The Commerce Department revised its third-quarter economy estimation sharply downward today, from the previously announced 3.5% annualized growth to 2.8% instead. That number would still be the best quarter in almost two years, but as the AP notes, it’s almost entirely comprised of short-term government stimulus:
The economy grew at a 2.8 percent pace last quarter, as the recovery got off to a slower start than first thought.
The Commerce Department’s new reading on gross domestic product wasn’t as energetic as the 3.5 percent growth rate for the July-September period estimated just a month ago.
The main factors behind the downgrade: consumers didn’t spend as much, commercial construction was weaker and the nation’s trade deficit was more of a drag on growth. Businesses also trimmed more of their stockpiles, another restraining factor.
The new reading on GDP, which measures the value of all goods and services produced in the United States — from machinery to manicures — was a tad weaker than the 2.9 percent growth rate economists surveyed by Thomson Reuters had expected.
Jim Geraghty points out one big set of numbers that changed:
The revised numbers out today indicate that automotive consumption was less than half initially estimated, contributing 0.81 of percentage point to growth. The overall quarterly growth number was revised from 3.5 percent to 2.8 percent.
The White House had pointed to the original number of 1.7% as an indicator of the success of Cash for Clunkers. Now it looks as though they overestimated that number as well, which auto analyst Edmunds.com had stated. For speaking a little truth to power, the Obama administration went to war with Edmunds, a war they lost in the first exchange and have completely lost today.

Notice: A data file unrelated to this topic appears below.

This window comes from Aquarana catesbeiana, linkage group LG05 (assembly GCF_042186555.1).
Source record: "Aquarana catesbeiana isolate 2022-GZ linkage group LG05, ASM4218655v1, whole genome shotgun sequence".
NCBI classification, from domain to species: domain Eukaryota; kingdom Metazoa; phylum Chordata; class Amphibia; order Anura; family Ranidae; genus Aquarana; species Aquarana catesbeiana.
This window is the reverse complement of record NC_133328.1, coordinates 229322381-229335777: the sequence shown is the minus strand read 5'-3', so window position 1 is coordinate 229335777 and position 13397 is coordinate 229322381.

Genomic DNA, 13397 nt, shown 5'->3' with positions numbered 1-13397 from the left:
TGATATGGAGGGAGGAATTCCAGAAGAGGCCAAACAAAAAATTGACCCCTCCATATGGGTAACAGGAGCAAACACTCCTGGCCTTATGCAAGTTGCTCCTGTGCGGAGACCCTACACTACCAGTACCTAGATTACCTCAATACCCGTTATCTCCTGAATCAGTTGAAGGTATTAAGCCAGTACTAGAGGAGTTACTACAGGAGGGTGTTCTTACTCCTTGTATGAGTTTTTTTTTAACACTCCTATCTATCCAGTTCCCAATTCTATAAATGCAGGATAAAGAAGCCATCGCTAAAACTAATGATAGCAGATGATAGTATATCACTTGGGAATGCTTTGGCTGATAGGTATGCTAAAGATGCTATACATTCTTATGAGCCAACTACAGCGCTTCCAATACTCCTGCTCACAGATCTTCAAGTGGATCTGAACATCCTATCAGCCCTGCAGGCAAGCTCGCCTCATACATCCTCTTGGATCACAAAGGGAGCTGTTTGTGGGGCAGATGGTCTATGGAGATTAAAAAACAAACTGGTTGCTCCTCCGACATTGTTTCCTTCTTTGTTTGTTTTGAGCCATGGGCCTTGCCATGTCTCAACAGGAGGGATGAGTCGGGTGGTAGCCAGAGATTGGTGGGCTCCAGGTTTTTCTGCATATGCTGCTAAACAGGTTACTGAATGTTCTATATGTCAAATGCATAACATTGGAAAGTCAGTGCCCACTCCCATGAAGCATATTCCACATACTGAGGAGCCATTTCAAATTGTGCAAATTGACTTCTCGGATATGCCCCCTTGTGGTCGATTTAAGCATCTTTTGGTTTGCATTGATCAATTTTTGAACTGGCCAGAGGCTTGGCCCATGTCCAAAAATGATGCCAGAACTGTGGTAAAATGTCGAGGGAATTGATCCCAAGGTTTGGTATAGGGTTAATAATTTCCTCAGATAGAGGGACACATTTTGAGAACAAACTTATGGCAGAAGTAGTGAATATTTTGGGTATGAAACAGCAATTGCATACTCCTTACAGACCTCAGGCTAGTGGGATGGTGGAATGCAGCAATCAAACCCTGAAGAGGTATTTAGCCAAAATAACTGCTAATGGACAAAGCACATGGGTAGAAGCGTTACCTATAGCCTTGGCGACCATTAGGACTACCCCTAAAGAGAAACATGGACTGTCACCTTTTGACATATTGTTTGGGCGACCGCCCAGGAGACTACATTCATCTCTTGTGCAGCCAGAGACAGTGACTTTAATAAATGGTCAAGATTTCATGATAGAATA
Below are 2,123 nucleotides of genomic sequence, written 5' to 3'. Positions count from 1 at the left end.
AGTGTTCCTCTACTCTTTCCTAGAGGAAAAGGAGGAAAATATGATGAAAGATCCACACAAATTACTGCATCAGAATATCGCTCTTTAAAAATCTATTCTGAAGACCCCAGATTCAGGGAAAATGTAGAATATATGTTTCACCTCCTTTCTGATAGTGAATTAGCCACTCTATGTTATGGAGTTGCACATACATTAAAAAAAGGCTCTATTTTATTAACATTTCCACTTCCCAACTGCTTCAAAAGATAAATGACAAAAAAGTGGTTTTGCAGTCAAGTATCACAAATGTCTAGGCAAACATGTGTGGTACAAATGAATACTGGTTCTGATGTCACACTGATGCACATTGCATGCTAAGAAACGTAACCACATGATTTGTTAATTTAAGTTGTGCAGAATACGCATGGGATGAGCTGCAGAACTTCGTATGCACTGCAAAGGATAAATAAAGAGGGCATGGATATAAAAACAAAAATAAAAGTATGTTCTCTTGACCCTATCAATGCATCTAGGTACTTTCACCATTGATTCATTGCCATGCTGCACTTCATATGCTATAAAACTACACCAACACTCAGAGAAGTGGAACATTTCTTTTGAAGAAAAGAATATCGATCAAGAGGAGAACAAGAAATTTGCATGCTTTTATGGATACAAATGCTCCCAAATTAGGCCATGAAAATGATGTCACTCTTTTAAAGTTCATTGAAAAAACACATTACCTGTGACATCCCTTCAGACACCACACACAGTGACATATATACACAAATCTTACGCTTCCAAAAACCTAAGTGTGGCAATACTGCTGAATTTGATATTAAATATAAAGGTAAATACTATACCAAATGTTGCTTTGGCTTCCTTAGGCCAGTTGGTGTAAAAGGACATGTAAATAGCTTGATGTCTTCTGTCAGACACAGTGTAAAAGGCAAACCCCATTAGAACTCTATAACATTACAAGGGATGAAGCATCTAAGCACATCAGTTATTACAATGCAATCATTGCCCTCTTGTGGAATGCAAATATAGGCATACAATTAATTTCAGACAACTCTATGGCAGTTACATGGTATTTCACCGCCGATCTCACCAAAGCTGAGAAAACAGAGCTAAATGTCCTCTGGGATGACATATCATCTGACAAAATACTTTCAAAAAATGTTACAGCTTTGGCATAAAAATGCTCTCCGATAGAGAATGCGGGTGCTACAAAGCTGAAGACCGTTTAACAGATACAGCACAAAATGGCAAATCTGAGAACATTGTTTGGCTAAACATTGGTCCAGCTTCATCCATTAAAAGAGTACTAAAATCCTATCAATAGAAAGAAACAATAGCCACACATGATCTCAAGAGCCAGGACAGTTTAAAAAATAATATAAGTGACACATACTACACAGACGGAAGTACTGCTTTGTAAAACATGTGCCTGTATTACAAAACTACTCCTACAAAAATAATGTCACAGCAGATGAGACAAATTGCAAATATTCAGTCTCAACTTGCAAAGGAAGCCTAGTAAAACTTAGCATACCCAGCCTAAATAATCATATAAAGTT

Meanwhile, the AP does its best to spin the news as much as it possibly can:
Even with the downward revisions, it was notable that such spending grew, after falling in the previous quarter.
But they do manage to ask the correct question, albeit halfway through their article:
What’s not clear is whether the recovery can continue after government supports are gone.
Answer: no, at least not in isolation. In order to get a true recovery, which depends on consumer confidence and spending, the US needs to get the job-creation engine going. That won’t happen while the Obama administration and the Democrats send signals of massive tax increases and energy cost hikes with their expansionist, statist agenda. Investors will stay on the sidelines and shelter their money for the monsoon season of rainy days they see when Obama has to start paying for all of his ambitious programs.
It’s not “notable” that a couple of short-term stimulus programs spiked consumption in two narrow — but politically visible — categories. In fact, a more cynical person would conclude that Obama wanted one good report on GDP in order to push his complete agenda through Congress without people questioning its cost. Unfortunately, the timing failed, and even the artificial spike wasn’t nearly as high as Obama and his team initially claimed. What will be “notable” is what happens when the artificial stimuli disappear and jobs don’t reappear.